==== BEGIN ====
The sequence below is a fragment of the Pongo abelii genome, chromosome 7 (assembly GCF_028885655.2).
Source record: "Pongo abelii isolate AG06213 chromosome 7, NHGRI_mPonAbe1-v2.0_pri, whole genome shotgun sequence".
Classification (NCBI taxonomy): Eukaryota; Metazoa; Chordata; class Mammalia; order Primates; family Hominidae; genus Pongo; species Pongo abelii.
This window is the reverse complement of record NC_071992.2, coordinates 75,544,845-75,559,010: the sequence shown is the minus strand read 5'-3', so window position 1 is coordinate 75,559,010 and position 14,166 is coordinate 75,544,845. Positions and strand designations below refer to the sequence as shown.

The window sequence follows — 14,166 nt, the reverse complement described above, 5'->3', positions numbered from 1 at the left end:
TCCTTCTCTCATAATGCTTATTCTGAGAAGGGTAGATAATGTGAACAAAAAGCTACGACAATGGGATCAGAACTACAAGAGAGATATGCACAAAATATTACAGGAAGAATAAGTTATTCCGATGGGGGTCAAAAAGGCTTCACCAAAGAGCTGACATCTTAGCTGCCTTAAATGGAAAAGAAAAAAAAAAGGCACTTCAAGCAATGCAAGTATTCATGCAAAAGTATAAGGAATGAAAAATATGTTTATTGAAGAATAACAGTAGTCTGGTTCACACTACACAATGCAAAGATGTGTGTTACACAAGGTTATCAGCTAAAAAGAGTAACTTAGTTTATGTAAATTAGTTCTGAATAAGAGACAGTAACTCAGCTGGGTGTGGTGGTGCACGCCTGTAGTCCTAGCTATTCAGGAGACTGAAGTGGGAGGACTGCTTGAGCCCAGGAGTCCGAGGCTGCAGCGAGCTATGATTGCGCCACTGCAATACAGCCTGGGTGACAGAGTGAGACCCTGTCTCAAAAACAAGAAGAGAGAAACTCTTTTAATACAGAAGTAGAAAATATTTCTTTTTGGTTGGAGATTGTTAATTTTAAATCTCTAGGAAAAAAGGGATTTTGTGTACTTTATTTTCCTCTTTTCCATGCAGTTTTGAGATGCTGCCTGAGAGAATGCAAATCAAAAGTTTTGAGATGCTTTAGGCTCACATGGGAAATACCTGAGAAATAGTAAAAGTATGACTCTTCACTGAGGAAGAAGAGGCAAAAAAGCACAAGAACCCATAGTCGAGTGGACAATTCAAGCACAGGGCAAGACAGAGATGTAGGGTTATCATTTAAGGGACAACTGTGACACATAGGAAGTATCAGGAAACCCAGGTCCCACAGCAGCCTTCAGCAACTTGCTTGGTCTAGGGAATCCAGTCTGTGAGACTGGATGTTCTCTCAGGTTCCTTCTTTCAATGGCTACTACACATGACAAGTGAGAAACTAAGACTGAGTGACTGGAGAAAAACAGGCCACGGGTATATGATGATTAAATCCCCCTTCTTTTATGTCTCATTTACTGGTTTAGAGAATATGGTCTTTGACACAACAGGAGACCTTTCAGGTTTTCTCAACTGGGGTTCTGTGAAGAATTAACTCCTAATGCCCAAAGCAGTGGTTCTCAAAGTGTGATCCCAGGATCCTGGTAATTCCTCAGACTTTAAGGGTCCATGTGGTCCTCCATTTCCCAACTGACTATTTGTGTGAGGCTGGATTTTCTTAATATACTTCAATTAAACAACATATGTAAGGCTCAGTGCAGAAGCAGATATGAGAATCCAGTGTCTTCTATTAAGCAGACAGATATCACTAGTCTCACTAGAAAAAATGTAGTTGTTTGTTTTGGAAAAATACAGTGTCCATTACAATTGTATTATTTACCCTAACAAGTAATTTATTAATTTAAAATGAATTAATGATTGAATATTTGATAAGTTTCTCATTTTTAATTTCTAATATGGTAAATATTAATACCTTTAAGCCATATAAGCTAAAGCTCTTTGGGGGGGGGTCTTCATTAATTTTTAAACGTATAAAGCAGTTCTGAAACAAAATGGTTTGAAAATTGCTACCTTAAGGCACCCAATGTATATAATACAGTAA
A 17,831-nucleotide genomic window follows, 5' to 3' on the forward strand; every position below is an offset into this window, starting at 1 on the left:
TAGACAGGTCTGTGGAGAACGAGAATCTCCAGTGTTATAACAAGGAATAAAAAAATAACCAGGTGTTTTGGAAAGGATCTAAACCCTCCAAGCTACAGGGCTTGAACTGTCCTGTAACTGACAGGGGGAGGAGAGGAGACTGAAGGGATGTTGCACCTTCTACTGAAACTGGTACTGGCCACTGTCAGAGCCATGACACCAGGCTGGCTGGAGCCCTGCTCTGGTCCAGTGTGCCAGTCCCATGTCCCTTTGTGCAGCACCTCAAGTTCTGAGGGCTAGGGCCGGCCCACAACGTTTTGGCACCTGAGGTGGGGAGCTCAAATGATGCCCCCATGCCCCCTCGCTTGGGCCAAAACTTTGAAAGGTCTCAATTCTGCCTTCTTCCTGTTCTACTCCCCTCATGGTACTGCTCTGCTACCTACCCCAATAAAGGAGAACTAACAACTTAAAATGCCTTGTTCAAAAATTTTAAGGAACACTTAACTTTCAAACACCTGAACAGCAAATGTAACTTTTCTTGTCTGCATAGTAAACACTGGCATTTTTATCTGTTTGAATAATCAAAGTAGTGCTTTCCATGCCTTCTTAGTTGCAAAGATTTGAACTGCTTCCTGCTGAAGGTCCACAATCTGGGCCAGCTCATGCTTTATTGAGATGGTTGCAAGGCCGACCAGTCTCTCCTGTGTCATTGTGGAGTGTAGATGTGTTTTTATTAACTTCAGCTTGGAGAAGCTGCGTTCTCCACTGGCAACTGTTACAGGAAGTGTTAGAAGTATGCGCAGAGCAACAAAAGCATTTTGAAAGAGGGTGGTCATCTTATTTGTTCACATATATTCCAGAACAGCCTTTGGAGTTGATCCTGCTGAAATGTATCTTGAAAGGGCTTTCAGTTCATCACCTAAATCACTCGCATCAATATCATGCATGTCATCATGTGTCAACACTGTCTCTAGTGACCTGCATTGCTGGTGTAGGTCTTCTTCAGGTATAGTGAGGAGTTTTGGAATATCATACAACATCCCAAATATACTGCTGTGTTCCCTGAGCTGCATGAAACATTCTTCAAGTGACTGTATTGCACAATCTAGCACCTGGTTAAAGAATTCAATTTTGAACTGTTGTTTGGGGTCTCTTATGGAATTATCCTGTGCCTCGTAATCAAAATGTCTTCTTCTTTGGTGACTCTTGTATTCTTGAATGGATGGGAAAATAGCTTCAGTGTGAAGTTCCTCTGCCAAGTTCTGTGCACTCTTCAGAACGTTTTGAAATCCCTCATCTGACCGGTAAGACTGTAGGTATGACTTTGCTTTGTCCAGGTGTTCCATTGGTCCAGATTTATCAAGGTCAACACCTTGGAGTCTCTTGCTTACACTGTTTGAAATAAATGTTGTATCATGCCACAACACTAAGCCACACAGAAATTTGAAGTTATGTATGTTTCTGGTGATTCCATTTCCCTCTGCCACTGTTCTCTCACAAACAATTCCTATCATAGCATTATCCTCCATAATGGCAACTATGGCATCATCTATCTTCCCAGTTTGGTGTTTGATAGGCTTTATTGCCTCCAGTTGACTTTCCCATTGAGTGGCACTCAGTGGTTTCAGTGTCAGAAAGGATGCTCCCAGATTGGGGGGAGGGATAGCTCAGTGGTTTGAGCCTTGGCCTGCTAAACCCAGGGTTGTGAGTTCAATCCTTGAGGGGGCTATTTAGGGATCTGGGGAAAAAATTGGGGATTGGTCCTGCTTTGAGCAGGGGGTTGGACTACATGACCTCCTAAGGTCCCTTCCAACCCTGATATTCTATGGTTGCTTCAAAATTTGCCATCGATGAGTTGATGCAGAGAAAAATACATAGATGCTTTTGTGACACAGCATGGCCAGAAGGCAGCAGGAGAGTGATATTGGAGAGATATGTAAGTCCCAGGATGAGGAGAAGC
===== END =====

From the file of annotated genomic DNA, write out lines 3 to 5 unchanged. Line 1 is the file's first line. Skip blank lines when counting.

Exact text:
Classification (NCBI taxonomy): Eukaryota; Metazoa; Chordata; class Mammalia; order Primates; family Hominidae; genus Pongo; species Pongo abelii.
This window is the reverse complement of record NC_071992.2, coordinates 75,544,845-75,559,010: the sequence shown is the minus strand read 5'-3', so window position 1 is coordinate 75,559,010 and position 14,166 is coordinate 75,544,845. Positions and strand designations below refer to the sequence as shown.

The window sequence follows — 14,166 nt, the reverse complement described above, 5'->3', positions numbered from 1 at the left end: